I have requested a substitution of duck for beef in the past, but the waitress shot me down. One augmentation I have been allowed though is to add beef tendon to the stew, which may have been the greatest idea since Al Gore invented the internet.

Tuesday, January 25, 2011

The Paris Dispatches: New Year's Eve

Maybe I am a pessimist, but New Year's Eve is always a let down. In fact, I may have given you very clear instructions a few months ago about why you should avoid restaurants at all costs on December 31st. Obviously, I should listen to myself.

To start, it was New Year's Eve in Paris, which we were incredibly fortunate to experience. That day Lindsay and I wondered throughout the Left Bank. We purchased a few books from Shakespeare & Co. We ate ice cold oysters that tasted as if you got saltwater in your nose at the beach when a wave crashed over you. Those oysters were simply fantastic, especially with a bottle of Muscadet, salted butter, and mignonette sauce.  We stopped at Le Baron Rouge for more oysters and white wine before stocking up on supplies to make beef bourguignon on New Year's Day.

It was a day that makes you want to move to Paris immediately.

Then we went to dinner. La Ferme Saint-Simon was recommended to Lindsay's mother by the apartment rental agency as a "charming bistro where one can eat some wonderful French food and sip wine within a stone's throw of the Eiffel Tour."

Let's start with the amuse. What arrived was a cocktail glass with a beige colored mousse of chicken liver the texture and temperature of which resembled a cold pudding served to inmates. On top of this sat a piece of chocolate, which when you bit into it gushed forth more of the chicken liver. At this point the champagne had just started to re-kick in so we all figured, "Let's just keep quiet for now."

Then came an insult to heavy eating ducks and truffle hunters everywhere. This terrine of foie gras with a truffled center caused an audible gasp at the table. The foie had not been emulsified properly and was chewy. The large sphere of foie had the effect of dominating some bites, while being absent in the majority of them. The small scoop of apricot jelly did not go nearly far enough to soothe the fattiness and richness of the foie gras. This was overkill.

What came out next was even more baffling. It looked like a prawn had transformed into a spaceship and was hurtling Klingons towards a gate in the Fifth Element. Don't believe me? Look for yourself.

That is allegedly a prawn stuffed with seafood and scallops on top of a carpaccio of scallops with a cinnamon tuile. Trying to use a knife and fork to dissect this creature proved useless. "OK, how do you eat this thing?" asked Lindsay's brother. We all took different tacts. Lindsay upended the Prawnlenuim Falcon and focused on the scallop carpaccio. I tried to remove the stuffing, which smelled like old socks, and focus on the sweet meat of the prawn. Lindsay's brother just ate the tuile. Her dad mostly attacked it like it was a mess of unruly weeds. Lindsay's mom had the best approach and just ignored it and drank more Champagne.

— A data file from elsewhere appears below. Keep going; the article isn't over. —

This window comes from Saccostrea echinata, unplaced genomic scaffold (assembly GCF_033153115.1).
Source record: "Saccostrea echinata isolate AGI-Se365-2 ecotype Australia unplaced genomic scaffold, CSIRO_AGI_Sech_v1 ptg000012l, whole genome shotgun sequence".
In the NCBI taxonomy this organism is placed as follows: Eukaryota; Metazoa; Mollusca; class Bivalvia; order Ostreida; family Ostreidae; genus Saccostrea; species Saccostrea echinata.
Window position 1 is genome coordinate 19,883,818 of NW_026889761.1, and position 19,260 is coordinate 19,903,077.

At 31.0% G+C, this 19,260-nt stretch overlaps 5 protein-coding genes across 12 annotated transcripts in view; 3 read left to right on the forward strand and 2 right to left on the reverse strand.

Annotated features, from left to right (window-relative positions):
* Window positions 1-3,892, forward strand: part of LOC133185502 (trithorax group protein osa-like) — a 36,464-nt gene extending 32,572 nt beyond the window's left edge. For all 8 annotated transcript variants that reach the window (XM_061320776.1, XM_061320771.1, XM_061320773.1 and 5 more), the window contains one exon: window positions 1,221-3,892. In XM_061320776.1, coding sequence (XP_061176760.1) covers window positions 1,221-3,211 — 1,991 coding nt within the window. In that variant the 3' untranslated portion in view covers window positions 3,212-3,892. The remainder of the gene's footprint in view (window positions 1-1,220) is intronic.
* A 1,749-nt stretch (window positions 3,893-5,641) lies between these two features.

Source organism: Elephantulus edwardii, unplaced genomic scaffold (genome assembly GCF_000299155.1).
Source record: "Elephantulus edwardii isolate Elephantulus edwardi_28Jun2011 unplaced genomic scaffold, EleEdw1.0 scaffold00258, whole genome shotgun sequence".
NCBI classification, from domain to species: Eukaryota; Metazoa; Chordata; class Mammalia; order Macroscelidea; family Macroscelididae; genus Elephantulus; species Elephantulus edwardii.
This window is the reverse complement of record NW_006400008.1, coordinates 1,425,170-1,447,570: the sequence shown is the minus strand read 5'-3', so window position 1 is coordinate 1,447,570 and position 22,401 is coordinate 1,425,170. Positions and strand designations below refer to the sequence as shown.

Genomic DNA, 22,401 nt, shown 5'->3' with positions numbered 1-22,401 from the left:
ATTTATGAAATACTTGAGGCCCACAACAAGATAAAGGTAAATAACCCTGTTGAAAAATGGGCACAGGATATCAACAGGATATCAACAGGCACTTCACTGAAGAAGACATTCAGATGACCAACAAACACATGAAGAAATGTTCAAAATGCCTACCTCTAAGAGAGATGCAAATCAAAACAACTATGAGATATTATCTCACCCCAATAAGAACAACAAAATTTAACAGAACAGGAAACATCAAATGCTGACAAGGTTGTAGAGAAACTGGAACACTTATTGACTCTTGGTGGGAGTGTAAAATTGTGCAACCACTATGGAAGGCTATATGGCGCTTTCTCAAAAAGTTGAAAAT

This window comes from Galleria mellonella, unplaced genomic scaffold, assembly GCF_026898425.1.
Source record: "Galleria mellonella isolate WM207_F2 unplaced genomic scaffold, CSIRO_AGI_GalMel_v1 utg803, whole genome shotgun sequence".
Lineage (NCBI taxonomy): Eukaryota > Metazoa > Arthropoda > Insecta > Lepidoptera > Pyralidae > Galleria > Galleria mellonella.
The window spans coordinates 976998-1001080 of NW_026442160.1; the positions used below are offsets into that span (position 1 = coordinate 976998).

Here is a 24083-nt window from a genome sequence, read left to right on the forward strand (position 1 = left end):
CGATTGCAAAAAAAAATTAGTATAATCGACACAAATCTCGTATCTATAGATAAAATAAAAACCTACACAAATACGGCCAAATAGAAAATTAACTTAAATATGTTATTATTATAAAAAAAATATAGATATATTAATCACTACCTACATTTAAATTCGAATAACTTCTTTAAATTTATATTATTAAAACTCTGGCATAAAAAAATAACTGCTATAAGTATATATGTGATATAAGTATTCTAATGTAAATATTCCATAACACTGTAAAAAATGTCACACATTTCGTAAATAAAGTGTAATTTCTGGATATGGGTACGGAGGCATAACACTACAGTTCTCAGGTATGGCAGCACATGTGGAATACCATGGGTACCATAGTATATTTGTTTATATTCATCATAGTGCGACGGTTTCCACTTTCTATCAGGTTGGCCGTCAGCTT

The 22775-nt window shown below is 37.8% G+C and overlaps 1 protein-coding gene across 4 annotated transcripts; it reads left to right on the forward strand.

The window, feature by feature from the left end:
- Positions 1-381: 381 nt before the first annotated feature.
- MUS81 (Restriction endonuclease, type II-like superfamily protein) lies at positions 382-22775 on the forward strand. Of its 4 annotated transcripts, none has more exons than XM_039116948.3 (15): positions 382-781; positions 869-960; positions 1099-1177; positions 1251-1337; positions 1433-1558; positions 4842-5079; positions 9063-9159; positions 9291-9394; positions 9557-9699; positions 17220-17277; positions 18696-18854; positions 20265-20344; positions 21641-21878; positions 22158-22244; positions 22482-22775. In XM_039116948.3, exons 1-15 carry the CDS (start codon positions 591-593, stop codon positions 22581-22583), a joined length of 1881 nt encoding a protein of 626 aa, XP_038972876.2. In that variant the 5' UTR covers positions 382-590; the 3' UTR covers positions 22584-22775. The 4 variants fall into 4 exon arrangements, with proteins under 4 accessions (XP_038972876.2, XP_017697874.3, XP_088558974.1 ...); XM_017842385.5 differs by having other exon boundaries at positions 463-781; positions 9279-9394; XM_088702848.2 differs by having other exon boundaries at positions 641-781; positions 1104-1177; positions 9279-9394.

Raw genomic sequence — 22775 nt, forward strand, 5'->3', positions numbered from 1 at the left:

At this point, I was reminded of reading Virgil in Latin III and his epic line, "Someday you will look back and laugh at all of this."

Then came a dessert so heinous and offensive, it is amazing the French haven't striked over it. A green dome surrounded by pastel colored macaroons, a spun sugar crown fit for an alien princess, a globe of olive colored ice cream and a smear baby shit green. But trust me on this, it tasted much worse than it looked. If the flavor inspiration for the dish was rotting seaweed on the beach at low tide, the chef hit it out of the park.

After dinner we wandered over to the Eiffel Tour expecting at least fireworks. We found instead crowds, cheap bottles of sugary sparkling wine, and a father-son team of bagpipers. All in all it was a New Year's Eve none of us could ever forget. And isn't that the point?

Monday, January 24, 2011

Tracey's: Same Old Taste in a Bright New Setting

In New Orleans, we tend to champion longevity and frown upon change. However, there are times when circumstances beyond our control leave us no choice but to adjust and to adapt. Time has taught us that change can be a good thing as long as we don't leave behind those values which are most important to us. Though we may have gone kicking and screaming, the end result sometimes leave us better off than we were before.

Case in point, Tracey's. Remember back in August when everyone was lamenting the plight of Jeff Carreras after his beloved Parasol's was sold from underneath him? Instead of wallowing in self pity, Jeff recognized that what made Parasol's was the food and the staff, so scooped up both, found a better location just a few blocks away, and opened up an improved version of his former po-boy shop. Let that be a lesson to us all in accepting and triumphing over adversity.